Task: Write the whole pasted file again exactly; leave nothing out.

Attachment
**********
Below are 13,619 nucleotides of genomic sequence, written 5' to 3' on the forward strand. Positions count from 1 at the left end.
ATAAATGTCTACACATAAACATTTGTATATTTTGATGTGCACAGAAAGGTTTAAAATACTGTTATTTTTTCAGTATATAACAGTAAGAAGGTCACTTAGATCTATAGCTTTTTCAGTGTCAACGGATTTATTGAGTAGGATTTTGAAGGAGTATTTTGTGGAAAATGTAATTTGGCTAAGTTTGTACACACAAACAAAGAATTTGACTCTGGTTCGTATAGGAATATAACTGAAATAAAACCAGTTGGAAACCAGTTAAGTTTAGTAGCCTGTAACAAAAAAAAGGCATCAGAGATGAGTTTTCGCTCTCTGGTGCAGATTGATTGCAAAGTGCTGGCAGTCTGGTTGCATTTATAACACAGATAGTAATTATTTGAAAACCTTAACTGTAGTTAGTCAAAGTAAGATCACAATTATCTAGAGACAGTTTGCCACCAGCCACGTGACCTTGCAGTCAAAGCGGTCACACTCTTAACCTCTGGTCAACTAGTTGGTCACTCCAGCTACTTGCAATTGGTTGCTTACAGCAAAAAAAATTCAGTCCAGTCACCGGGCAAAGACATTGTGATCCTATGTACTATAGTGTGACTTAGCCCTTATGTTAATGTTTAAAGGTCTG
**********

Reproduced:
Below are 13,619 nucleotides of genomic sequence, written 5' to 3' on the forward strand. Positions count from 1 at the left end.
ATAAATGTCTACACATAAACATTTGTATATTTTGATGTGCACAGAAAGGTTTAAAATACTGTTATTTTTTCAGTATATAACAGTAAGAAGGTCACTTAGATCTATAGCTTTTTCAGTGTCAACGGATTTATTGAGTAGGATTTTGAAGGAGTATTTTGTGGAAAATGTAATTTGGCTAAGTTTGTACACACAAACAAAGAATTTGACTCTGGTTCGTATAGGAATATAACTGAAATAAAACCAGTTGGAAACCAGTTAAGTTTAGTAGCCTGTAACAAAAAAAAGGCATCAGAGATGAGTTTTCGCTCTCTGGTGCAGATTGATTGCAAAGTGCTGGCAGTCTGGTTGCATTTATAACACAGATAGTAATTATTTGAAAACCTTAACTGTAGTTAGTCAAAGTAAGATCACAATTATCTAGAGACAGTTTGCCACCAGCCACGTGACCTTGCAGTCAAAGCGGTCACACTCTTAACCTCTGGTCAACTAGTTGGTCACTCCAGCTACTTGCAATTGGTTGCTTACAGCAAAAAAAATTCAGTCCAGTCACCGGGCAAAGACATTGTGATCCTATGTACTATAGTGTGACTTAGCCCTTATGTTAATGTTTAAAGGTCTG